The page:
17 years after having my first period, I’ve experienced every phase of the menstrual moon. Painful, debilitating cramps that kept me out of school five days every month, mood swings that bordered on the edge of insanity, and breakouts that made my skin less glowy, and more pepperoni pizza — we’ve all been there.
It’s taken a couple hundred rounds of lady shark week to determine what remedies actually work for me. Sure, over-the-counter options came in handy in the beginning, but in the last few years I’ve adopted more natural healing and coping modalities. Fair warning: every woman is different, but through research, using myself as a guinea pig, and hearing from others, I’ve gathered a few ways to make “Aunt Flow” a little bit less of a bitch.
Add some heat —
The best (and first) piece of period-related advice my mom gave to me about my cycle was to apply heat. Never underestimate the power of a steamy bath, an electronic heating pad, or a hot water bottle applied to your lower abdomen (and back, if needed). The soothing warmth helps to relax the muscles of and around your uterus which is all fired up, busily giving itself a clean slate (not unlike Britney Spears after she shaved her head). It also stimulates blood flow so pain is ultimately curbed. Pro tip: add epsom salts and calming essential oils to soak up serious relief (see “Aromatherapy” below for which ones to use). And, if the electronic heating pad is more your vibe, make sure you purchase one with an “auto-off” setting in case you doze off from utter relaxation.
The benefits of aromatherapy are well documented, so why not utilize them for that time of the month when all hell breaks loose down south? The calming tendencies of lavender oil are legendary, so if you find yourself extra anxious or on edge, add some to the aforementioned bath or tip a few drops into a diffuser to stop you from yelling at someone in the line of fire. If acne is your bane, add a drop or two of rose oil to your moisturizer to brighten your skin tone and reduce inflammation. When the blues get extra heavy, reach for geranium essential oil to balance your hormones when pretty much everything and everyone makes you want to burst into tears… episodes of Friends included.
Think about the anatomical functions of your nether regions while you are on your period: swollen muscles and pumping blood. Add in a big meaty steak, sugary processed foods, carbs on carbs, and/or alcohol and things get a lot messier and strained. You want to take as much pressure off your already pissed off pelvic muscles, so pick warm, vegetarian, gentle-yet-nutritious foods that can pass easily. Sip on teas like chamomile to calm insomnia, green when fatigue hits, and fennel when gas and bloating weigh you down. The key here is comfort from the inside. Plus, don’t forget the power of hydration to move “things” through as cleanly and swiftly as possible with minimal discomfort.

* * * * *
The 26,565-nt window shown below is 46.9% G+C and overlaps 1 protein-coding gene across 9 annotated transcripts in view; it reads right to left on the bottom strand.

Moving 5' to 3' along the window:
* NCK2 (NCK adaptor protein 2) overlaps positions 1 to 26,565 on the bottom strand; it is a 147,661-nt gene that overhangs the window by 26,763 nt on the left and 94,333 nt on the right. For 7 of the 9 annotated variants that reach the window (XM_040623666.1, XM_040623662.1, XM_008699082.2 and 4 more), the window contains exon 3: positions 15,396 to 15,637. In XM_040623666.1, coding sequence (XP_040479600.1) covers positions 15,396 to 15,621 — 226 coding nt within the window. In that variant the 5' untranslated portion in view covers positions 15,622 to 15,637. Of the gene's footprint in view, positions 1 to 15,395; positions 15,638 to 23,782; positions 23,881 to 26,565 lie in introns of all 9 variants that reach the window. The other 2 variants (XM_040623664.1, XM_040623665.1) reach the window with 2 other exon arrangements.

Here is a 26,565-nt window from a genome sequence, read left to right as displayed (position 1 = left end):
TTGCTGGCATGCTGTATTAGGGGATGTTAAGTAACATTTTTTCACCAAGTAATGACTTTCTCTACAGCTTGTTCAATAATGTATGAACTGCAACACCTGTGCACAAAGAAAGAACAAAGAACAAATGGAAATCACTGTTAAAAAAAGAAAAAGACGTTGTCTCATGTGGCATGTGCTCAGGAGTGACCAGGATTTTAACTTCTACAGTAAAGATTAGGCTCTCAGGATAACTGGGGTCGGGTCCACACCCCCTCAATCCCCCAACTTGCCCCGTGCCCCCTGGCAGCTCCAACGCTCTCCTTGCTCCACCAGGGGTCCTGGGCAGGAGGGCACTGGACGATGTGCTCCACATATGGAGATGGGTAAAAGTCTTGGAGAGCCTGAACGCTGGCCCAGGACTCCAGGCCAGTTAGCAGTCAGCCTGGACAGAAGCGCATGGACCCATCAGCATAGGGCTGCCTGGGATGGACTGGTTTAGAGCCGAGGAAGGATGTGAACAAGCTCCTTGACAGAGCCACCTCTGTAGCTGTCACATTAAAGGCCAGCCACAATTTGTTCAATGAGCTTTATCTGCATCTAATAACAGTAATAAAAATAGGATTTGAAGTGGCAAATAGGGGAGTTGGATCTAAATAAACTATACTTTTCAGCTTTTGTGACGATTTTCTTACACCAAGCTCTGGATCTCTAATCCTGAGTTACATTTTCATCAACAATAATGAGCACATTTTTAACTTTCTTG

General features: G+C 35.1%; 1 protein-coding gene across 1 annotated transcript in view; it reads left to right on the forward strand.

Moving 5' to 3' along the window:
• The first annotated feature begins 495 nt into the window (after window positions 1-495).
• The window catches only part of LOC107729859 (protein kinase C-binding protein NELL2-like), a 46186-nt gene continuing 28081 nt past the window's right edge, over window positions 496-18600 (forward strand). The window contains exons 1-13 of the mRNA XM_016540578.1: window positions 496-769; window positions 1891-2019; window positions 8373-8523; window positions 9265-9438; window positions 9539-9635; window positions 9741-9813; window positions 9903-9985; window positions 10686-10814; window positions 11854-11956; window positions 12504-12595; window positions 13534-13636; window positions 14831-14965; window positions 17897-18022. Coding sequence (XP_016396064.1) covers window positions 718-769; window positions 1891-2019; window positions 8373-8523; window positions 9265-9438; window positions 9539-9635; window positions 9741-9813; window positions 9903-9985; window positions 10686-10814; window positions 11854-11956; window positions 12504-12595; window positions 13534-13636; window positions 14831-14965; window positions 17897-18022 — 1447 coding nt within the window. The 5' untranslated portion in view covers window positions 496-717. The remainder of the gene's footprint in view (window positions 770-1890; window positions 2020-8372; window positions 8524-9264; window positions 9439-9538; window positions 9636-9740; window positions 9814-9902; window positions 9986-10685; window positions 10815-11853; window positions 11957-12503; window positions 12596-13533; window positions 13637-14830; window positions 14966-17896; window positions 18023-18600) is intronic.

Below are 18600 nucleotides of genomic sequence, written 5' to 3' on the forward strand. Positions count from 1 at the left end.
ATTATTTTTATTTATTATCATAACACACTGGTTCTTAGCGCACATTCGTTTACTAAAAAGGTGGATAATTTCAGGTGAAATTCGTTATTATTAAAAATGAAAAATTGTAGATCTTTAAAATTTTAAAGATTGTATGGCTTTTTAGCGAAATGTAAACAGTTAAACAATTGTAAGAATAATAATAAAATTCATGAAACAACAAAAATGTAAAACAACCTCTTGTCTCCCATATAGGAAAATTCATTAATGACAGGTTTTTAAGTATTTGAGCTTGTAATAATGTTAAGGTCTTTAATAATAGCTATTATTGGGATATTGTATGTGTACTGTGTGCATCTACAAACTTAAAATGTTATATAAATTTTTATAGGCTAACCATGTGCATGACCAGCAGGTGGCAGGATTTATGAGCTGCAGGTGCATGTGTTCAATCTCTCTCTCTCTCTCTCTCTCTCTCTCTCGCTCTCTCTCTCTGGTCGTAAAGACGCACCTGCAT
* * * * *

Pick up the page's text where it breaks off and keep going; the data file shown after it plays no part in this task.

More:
Exercise and rest —
Listen to your body. If you’re a fitness freak, have at it and continue doing what feels right. However, giving into the pain, fatigue, and mental exhaustion is sometimes the best medicine and just what you need to let your body do its thing. But light exercise (be it yoga, walking, jogging or swimming) can once again aid the circulation of blood and bring about some much needed relief. Working out regularly can also make periods easier, but that all depends on consistency.
When in a pinch, keep your mind focused on something other than the pain and internal conflict happening in your innards. Watch a scary movie. Listen to a podcast. Get into a heated political debate. Binge on episodes of Game of Thrones. Whatever takes your mind off it all, by all means, dive in.
Acceptance and empowerment —
Having a period is not something we as women asked for, nor is it a walk in the park. Identify what symptoms bother you the most and prepare, prepare, prepare, while incorporating these practices, tips, and tricks as routinely as you would your self-care regimen. And finally, before you shout to the heavens and sink under the pull of the crimson tide, start to think of your monthly period as your superpower. “I can do anything you can… but while bleeding” should be your new mantra.
Charlotte Farrell is a freelance writer and editor who loves nothing more than a piping hot matcha latte — with almond milk, of course — and subjects like wellness, fashion, self-care, food, climate change, feminism, beauty, fitness, and travel. She graduated with honors in Communications and English Literature from the University of California, San Diego, and is now based in NYC where she enjoys reading, writing, exploring, and dreaming about gluten-free croissants.
Illustration by: Juliet Romano.